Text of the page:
The Award Recognises User-Centric Innovation

With the German Innovation Award, the German Design Council (set up by Germany’s Parliament, the Bundestag) honours pioneering innovations that are having a lasting impact and offering users added value. Nearly 700 international submissions were received. The winners were chosen by a world-class jury of physicists, patent consultants, computer scientists, financing specialists, product designers, technology historians and marketeers.

“User-centricity represents the key to the evaluation of the innovations submitted. It is the distinguishing feature of the German Innovation Award,” explained Andrej Kupetz, the German Design Council’s General Manager. “It is particularly successful when future users are involved in product and design development at an early stage.”

The Award Winner: Enclosure System For Digital Process Chains

“We are delighted that such a renowned institution as the German Design Council has honoured the innovative power of our own VX25 with this award. Specifically, the main focus of the jury on user centricity coincides precisely with Rittal’s approach to product development. The success of the system, the feedback from our customers and honours such as this award also prove that we are on the right track”, added Dr Thomas Steffen, Managing Director Research and Development at Rittal.

Intensive dialogue with customers was crucial in developing this large enclosure system. Developers and analysts conducted a large-scale scientific usability study that tracked day-to-day operations at panel building and switchgear manufacturing companies. The VX25 ‘ticks’ like enclosure manufacturers think – in functions and processes”, added Dr Steffen.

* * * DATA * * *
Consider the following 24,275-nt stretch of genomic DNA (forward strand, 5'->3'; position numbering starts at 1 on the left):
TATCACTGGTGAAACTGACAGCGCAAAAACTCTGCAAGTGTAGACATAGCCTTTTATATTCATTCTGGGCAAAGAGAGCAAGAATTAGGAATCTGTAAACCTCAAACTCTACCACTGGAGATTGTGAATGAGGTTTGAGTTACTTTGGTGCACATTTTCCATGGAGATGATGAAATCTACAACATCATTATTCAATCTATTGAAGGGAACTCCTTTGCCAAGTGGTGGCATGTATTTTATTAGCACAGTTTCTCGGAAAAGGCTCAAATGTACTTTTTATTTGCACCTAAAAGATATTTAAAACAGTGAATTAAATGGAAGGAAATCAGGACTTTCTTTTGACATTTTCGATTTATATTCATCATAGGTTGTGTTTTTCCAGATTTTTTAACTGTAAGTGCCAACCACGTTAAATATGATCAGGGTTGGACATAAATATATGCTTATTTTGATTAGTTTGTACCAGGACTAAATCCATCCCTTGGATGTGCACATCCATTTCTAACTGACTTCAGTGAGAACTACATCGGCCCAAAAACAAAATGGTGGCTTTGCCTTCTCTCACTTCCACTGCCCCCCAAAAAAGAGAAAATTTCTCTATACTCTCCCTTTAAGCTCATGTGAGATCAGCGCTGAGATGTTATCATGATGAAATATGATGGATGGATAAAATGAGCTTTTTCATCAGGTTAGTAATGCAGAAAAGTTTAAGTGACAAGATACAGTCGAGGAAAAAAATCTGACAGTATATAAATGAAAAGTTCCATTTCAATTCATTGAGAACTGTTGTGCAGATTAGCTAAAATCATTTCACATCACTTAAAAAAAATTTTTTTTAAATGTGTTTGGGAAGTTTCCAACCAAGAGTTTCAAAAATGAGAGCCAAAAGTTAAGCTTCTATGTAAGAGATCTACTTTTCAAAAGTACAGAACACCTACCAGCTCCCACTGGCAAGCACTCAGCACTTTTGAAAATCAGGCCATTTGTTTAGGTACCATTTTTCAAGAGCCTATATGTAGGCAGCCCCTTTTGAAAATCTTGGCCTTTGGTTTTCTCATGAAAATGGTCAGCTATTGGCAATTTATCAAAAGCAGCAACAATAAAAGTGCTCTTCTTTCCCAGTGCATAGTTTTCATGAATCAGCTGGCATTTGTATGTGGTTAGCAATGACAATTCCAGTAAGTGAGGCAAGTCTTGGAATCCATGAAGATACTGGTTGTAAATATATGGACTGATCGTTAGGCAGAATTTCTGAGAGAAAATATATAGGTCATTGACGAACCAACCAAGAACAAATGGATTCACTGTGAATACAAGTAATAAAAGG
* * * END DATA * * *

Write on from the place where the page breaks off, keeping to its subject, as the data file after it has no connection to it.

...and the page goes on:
The VX25 offers the highest possible quality and consistency of data, reduced complexity and savings in time, as well as safe assembly. More than 25 registered property rights demonstrate the high level of innovation involved.

“The launch of the award-winning large enclosure system was a milestone that was then followed with the brand new AX.KX compact and small enclosure series. With the Blue e+ cooling unit range that had previously been presented, our core product portfolio has now been updated and is fit for Industry 4.0. Together with our sister company Eplan, we are thinking deeply about the entire value chain of panel building and switchgear manufacturing and we are supporting our customers with optimisation and digitalisation”, Dr Steffen concluded.

Special Mention: Blue e+ Cooling Units

The Blue e+ cooling unit series was also nominated for the award in the same category as the VX25. It was given a “Special Mention” at the awards ceremony. Blue e+ has been the most efficient commercially available industrial cooling system since 2015. It works with a new combination of heat pipe and compressor. Application data shows average energy savings of 75 percent compared to conventional systems. The lower temperature deviations within the enclosure increase the service life of the components installed. The IoT interface is predestined for a variety of Industry 4.0 applications, up to and including predictive maintenance.

The Organiser: The German Design Council

The German Design Council (Rat für Formgebung) was established on the initiative of the German Bundestag (the German parliament) in 1953 and promoted by the Federation of German Industries (BDI). For 66 years now, the foundation has been pursuing the goal of promoting the competitiveness of German companies. The German Design Council, with its competitions, exhibitions, conferences, seminars and publications, is making a decisive contribution to the dissemination of knowledge about design, innovation and brands. More than 300 German and foreign companies currently belong to the circle of patrons.



For further information on the Rittal VX25 Series Enclosures 
see the Rittal range on our website or call LC Automation
on 01254 685900.